IEC issues recommendations on global energy interconnection


The whitepaper Global Energy Interconnection provides insight on regional and state’s energy generation, transmission and distribution landscapes and the extent to which energy markets in developed economies are ready to influence other energy markets to adopt the GEI system.

In a press statement, the IEC said the report provides recommendations on the development of international standards to ensure simplified adoption of the system. The report highlights the parties which are supposed to be involved in the development of the standards.

Dr. Hu Hao, senior project manager, international cooperation department, State Grid Corporation of China, states “To achieve the ambitious concept of global energy interconnection (GEI) or large scale, regional, intercontinental interconnection, requires political vision and a worldwide collaborative effort. Drawing up GEI concepts at an early stage by a consensus-based process and through close cooperation between researchers, industry, regulators and standardisation bodies is one of the central requirements success of the implementation of the concept.”

Energy interconnection and demand

According to the IEC, the adoption of the GEI system would not only help in improving access to energy to one-fifth of the global population lacking access to electricity but would also help in reducing carbon emissions and protecting the environment.

The system is expected to put an end to the reliance on fossil fuels such as wood, coal and animal waste as a source of energy for cooking and heating by some 3 billion people across the globe.

The adoption of the global energy interconnection system would also benefit countries which are currently facing challenges in sustaining the reliability of their grid networks due to increases in population and economic activities.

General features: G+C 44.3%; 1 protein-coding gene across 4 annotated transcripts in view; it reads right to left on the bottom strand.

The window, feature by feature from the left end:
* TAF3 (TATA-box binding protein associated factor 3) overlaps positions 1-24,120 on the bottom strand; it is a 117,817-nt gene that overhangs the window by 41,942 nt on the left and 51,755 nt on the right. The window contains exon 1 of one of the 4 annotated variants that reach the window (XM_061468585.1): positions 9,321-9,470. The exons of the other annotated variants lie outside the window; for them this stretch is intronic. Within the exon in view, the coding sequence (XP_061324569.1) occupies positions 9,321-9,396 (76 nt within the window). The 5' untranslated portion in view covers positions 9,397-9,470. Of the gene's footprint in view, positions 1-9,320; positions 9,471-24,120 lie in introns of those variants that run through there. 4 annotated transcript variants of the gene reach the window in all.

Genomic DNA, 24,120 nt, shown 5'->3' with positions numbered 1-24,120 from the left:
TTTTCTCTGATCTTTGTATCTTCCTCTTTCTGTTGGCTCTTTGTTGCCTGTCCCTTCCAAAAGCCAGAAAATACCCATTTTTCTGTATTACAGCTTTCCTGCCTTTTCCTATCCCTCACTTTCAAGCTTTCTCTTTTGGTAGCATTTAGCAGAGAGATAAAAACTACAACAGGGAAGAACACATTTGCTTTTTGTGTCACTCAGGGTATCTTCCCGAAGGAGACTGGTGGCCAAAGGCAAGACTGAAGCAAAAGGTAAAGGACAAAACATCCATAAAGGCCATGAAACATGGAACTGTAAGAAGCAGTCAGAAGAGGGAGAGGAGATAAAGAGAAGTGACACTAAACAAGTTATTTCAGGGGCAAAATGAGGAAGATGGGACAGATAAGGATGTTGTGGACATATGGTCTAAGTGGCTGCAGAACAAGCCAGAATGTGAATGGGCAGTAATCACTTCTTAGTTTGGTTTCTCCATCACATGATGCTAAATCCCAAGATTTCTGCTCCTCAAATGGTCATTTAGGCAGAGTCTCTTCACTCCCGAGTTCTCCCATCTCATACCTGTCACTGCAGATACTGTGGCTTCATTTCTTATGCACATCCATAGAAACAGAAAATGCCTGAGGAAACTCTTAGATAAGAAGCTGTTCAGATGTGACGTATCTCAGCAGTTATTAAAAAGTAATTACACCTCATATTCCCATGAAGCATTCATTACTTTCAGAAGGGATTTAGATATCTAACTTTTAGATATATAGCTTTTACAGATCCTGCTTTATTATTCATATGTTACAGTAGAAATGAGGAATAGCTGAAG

According to the findings of the IEC, due to an increase in global industrial activities, world energy consumption increased from 5.4 billion tonnes of coal in 1965 to 18.5 billion tonnes of coal in 2014.

China, India and South Asia have recorded the highest levels of energy demand over the past decade. Although China increased its deployment of clean energy resources, the pace remains behind the level of the country’s carbon emissions from industrial activities and energy generation. [China looks to create $50tn global renewable energy grid].

The IEC predicts that majority of utilities in developing countries will face a huge challenge to meet the demands of their grid networks at the same ensuring they reduce their carbon footprint due to lack of adequate funding. Indonesia is leading other global states in terms of coal use since 2000.

For instance, Indonesia is likely to continue its domination in generating energy using coal due to the unavailability of funds to deploy large-scale clean energy projects required to meet the country’s growing energy demand.

However, the development of a GEI system comprising multiple ranges of distributed and renewable energy resources and transmission lines interconnecting countries and continents would help in solving the grid reliability challenges being faced by many energy companies especially in the developing economies.

Clean energy adoption and smart grid development

The IEC states that an increase in adoption of renewable energy resources due to carbon emission caps in the US and other European world countries, the availability of funds for research and development of smart grid solutions has paved way towards the availability of solutions to allow interconnection of energy networks at a global scale.

Moreover, the energy sector in Europe and the US has for the past decade witnessed an increase in the merging of smart grid solution firms, utility companies and organisations such that the development of international standards for the interconnection of grid networks is going to be easy, states the IEC.

The IEC recommends that:

  • Policy-makers and regulators should consider the need to develop tools and methodologies to assess the costs and benefits of large-scale, regional, transcontinental and eventually global energy interconnections.
  • While large-scale deployment of renewables should continue to be encouraged, emphasis needs to shift to the joint planning of transmission and generation assets
  • Policy-makers and regulators should establish fora for discussion of large-scale energy interconnection initiatives.
  • Joint planning by relevant agencies, regional bodies and TSOs should be promoted and encouraged
  • Studies should be carried out concerning the market readiness and economic feasibility of establishing remote bases for renewable energy, namely in far northern latitudes, in the arctic or along the equator.
  • Scaling of equipment will pose challenges to industry so there will be a need for prior coordination and joint participation in demonstration efforts (e.g. development of technology), in order to avoid the first missteps on the Smart Grid.


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